Report 390
Wildlife and pollution: 2002/03 Annual Report
(2006)
Shore, RF, Malcolm, HM, Turk, A, Walker, LA, Wienburg, CL, Wright, JA, Broughton, RK & Wadsworth, RA
Annual reports give an interim summary of results and every three years these annual results are gathered together into a more substantial report in which they are integrated with previous findings.

Summary

 
 
 
The Wildlife and Pollution contract covers a long-term monitoring programme, the Predatory Bird Monitoring Scheme (PBMS), that examines the levels of certain pollutants in selected wildlife species in Britain. The programme was started in the early 1960s, when there were serious concerns over the effects of organochlorine insecticides and organomercury fungicides on various species of birds and mammals. This early work demonstrated the effects of the organochlorines and eventually contributed to the ban on their use in the UK and abroad. The programme has subsequently assessed the success of these bans by measuring whether there has been a decline in the concentrations of organochlorine pesticides in the livers and eggs of predatory and freshwater fish-eating birds.  Investigations have also been made into the levels of industrial polychlorinated biphenyls (PCBs), following their identification as pollutants in 1966. Mercury levels, derived from both agricultural and industrial sources, have also been tracked, although mercury concentrations were not measured in birds collected in 2001. In recent years, investigations have been made into the effects of the newest generation of rodenticides on barn owls Tyto alba. Northern gannet Morus bassanus eggs are also collected approximately biennially from two colonies and, when available, from other sites; eggs were last collected in 2002.
 
This programme is now the longest-running of its kind anywhere in the world and the findings stimulate considerable interest internationally, as well as in Britain. Annual reports give an interim summary of results and every three years these annual results are gathered together into a more substantial report in which they are integrated with previous findings. The latest report of this type covers the period up to and including 2000 (Shore et al., 2005a). Results are published periodically in the scientific literature. This current report presents the results of analyses carried out on material collected in 2002 and the findings of novel work areas agreed in the 2002/2003 work programme.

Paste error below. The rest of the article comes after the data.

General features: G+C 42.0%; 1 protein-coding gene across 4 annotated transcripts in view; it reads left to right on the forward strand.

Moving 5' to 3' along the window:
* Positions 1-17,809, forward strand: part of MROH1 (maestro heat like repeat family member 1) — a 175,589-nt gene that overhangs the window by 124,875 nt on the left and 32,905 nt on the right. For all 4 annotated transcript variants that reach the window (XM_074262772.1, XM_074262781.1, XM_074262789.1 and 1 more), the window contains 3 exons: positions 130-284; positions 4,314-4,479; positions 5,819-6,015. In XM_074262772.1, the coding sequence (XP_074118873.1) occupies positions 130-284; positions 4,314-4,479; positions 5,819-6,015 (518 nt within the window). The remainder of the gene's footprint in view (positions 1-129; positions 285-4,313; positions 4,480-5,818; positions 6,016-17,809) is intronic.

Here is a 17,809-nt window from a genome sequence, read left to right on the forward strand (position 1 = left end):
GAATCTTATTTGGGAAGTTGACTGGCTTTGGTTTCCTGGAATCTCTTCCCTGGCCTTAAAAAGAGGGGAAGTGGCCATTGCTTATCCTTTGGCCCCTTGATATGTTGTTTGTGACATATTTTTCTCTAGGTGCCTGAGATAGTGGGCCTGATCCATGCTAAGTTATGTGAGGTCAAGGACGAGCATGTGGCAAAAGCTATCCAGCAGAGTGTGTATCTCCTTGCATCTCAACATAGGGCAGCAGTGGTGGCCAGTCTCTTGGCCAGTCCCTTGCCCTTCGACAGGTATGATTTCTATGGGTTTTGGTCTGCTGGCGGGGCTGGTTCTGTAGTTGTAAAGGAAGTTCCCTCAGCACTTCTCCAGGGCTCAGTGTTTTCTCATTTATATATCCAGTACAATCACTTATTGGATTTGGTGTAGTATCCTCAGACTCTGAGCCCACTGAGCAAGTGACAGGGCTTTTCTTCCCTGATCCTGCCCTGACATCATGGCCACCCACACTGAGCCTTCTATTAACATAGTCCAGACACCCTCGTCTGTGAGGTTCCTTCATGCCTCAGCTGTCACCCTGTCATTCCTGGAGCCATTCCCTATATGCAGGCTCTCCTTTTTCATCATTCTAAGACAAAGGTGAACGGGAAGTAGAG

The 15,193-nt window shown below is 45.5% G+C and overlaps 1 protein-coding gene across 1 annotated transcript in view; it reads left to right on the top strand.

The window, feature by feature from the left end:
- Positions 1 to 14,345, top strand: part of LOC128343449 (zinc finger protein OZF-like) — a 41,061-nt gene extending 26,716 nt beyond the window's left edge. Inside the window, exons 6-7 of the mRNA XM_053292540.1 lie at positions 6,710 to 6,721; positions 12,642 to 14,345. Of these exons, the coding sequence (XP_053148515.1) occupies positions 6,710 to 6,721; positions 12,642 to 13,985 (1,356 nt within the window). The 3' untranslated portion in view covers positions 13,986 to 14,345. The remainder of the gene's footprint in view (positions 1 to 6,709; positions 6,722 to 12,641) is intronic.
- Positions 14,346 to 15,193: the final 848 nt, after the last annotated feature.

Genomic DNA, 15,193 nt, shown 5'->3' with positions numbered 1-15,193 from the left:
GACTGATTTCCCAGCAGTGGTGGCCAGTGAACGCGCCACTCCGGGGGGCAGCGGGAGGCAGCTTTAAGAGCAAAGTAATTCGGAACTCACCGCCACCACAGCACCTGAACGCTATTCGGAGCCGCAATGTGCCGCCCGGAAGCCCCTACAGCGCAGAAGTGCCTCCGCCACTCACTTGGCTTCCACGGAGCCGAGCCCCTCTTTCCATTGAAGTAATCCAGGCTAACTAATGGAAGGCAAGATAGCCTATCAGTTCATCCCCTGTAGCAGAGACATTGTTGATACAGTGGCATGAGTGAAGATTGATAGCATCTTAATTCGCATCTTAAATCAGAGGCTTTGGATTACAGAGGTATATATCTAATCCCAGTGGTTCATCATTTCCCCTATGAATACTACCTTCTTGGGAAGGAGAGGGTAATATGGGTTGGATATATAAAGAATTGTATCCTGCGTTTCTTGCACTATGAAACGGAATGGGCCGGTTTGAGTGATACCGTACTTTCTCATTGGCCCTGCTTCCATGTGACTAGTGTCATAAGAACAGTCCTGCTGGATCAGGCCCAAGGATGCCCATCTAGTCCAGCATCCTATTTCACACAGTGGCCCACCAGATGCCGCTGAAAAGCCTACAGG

The Wildlife and Pollution contract has been subject to regular scientific assessments within JNCC’s rolling programme of peer review. As a result of these, some monitoring activities have been modified, so as to allow the initiation of new studies and reorientation of the PBMS so that remains focused on current chemical risks. Most notably, common kestrels Falco tinnunculus are no longer monitored for organochlorines and the intensity of monitoring for organochlorines in sparrowhawks has been reduced. However, kestrels have been monitored for second-generation anticoagulant rodenticides since 2001. This is because an individual study, carried out as part of the PBMS activities, demonstrated that this species may be particularly vulnerable to exposure to these compounds (Shore et al., 2001).  Furthermore, new studies have been initiated to investigate potential risks from other chemicals, such as polycyclic aromatic hydrocarbons (see section 8 of this report), and these studies draw on the whole range of material submitted by volunteers to the PBMS.